Boy held as police thwart bomb plot
Police have arrested a 17-year-old boy suspected of plotting to detonate three home-made bombs in Melbourne, Australia.
In the latest terrorism scare involving a teenager, Australian Federal Police deputy commissioner Mike Phelan said the boy was arrested at his home in the city's upmarket suburb of Greenvale, where the explosive devices were found and made safe.
Mr Phelan would not confirm a media report saying the target of the attack was a Mother's Day charity run in the city.
The teenager, who was not identified for legal reasons, will appear at Melbourne Children's Court on Monday on terrorism charges.
Mr Phelan says there was no further threat from the suspect or his colleagues to the people of Melbourne.
"We've got to examine a lot of material that was seized at the premises, sift through a lot of intelligence, we have to get the full picture so we may not know exactly where it was going to occur nor when it was exactly going to occur, but let me tell you, something was going to happen," Mr Phelan said.
"As a result of the Victoria police and AFP interception, some Victorians are going to be alive because of it. Had we not intervened, there was a real threat of action being taken."
Melbourne is Australia's second largest city and the capital of Victoria state.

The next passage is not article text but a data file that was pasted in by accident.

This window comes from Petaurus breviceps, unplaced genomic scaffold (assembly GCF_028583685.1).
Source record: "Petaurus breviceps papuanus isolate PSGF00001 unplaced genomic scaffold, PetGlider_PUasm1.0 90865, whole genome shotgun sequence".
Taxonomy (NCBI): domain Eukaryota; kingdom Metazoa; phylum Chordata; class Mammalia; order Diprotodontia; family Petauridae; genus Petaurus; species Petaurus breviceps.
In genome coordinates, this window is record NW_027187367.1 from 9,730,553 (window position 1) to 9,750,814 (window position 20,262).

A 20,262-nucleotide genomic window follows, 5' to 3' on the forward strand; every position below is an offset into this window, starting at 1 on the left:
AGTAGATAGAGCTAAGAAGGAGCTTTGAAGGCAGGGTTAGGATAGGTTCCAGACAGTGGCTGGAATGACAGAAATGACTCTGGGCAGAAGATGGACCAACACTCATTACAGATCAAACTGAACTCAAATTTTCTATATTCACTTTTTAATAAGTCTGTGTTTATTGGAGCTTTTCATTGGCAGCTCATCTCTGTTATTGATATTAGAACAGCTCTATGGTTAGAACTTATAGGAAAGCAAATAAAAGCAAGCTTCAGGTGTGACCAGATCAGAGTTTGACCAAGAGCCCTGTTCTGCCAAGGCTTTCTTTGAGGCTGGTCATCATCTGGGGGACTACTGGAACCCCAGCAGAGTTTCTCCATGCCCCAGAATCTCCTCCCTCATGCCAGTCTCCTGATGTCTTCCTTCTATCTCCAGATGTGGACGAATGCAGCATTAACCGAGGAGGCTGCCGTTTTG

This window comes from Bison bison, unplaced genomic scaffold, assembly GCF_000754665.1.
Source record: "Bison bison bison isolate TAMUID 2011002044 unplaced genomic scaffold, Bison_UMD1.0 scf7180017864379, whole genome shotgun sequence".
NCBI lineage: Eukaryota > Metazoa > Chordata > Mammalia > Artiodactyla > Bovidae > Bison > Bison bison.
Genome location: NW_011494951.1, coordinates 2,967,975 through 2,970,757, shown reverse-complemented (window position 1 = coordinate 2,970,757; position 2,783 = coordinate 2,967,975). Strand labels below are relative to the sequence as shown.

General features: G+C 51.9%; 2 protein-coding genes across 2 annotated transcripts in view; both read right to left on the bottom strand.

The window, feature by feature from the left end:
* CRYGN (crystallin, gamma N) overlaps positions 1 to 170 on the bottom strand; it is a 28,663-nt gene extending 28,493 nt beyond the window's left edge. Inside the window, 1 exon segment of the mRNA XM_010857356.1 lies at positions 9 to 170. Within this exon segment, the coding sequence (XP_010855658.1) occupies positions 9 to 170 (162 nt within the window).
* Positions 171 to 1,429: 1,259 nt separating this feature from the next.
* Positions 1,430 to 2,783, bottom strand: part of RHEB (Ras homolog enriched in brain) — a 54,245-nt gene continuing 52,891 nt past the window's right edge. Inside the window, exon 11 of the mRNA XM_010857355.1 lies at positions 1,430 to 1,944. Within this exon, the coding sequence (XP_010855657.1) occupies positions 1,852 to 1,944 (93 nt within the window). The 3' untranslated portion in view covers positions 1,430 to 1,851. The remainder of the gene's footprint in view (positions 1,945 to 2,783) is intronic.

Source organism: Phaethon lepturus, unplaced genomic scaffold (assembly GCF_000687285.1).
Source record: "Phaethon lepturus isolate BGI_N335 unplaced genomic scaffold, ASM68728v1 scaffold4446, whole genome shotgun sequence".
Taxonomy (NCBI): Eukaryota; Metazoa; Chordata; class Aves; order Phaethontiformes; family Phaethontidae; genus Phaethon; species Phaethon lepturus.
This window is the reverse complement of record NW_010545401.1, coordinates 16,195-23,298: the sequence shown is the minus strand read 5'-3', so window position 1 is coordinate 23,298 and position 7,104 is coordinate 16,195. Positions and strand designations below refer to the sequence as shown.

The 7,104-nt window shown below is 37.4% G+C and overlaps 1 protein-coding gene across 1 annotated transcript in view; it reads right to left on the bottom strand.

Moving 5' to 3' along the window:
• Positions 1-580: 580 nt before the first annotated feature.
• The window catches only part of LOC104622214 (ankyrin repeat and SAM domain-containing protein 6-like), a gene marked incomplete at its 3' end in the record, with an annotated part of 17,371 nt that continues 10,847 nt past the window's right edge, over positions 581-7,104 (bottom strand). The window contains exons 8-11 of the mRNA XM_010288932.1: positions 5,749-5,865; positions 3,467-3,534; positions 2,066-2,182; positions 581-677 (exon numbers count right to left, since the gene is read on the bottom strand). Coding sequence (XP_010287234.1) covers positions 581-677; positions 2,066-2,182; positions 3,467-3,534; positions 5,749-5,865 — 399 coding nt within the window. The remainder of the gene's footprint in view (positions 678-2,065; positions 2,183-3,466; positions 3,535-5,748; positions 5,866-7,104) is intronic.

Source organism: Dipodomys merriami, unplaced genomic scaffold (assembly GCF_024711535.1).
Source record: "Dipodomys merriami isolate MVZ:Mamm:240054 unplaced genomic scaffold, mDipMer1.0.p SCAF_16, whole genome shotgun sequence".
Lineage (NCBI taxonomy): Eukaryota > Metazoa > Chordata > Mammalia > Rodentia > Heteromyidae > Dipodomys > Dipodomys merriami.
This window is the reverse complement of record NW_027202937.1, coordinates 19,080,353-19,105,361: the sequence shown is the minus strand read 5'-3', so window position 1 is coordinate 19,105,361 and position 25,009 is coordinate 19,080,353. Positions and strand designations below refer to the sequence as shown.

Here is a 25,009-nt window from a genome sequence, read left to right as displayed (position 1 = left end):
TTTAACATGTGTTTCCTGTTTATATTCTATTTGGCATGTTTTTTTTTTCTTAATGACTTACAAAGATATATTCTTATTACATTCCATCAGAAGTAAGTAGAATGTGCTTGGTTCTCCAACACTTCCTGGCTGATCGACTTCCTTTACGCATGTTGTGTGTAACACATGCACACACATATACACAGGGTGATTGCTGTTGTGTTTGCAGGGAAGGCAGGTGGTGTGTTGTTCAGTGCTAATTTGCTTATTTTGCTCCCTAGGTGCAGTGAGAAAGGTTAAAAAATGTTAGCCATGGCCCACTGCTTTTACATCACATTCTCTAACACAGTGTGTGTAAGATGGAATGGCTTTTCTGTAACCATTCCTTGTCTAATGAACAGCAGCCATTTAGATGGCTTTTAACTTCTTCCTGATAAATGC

Last month, five teenagers were arrested on suspicion of plotting an Islamic State group-inspired terrorist attack at a Veterans' Day ceremony in Melbourne that included targeting police officers.
"It's deeply troubling to police that such young people in our community are becoming disaffected in the way in which they are and considering endangering the lives of many Australians," Mr Phelan said.
There were "no links at all" between the latest suspect and those arrested last month, he said, adding that police were investigating whether the plot had been inspired by IS.
Prime minister Tony Abbott said he had been briefed that the bomb plot had been in a "reasonably advanced state of preparation".
He urged Australians to keep the terrorist danger in perspective and to avoid changing their way of life.
"The best thing that you can do right now is to live your life normally because the whole point of terrorism is to scare us out of being ourselves," he said.
The teenager was driving from his home with a woman when he was stopped by police, Victoria Police deputy commissioner Bob Hill said. Police ordered three occupants of the house to come outside and news reports said they emerged with their hands up.
The boy's father is reportedly a doctor of Syrian background and the family was unaware that bombs were stored in the two-storey home.
Mr Hill said: "His family are a caring, loving family that are now very, very distraught as a consequence of what is alleged. It has undoubtedly taken them by surprise," Hill said.
Mr Phelan described the bombs as "very rudimentary" and said their destructive capacity had yet to be assessed.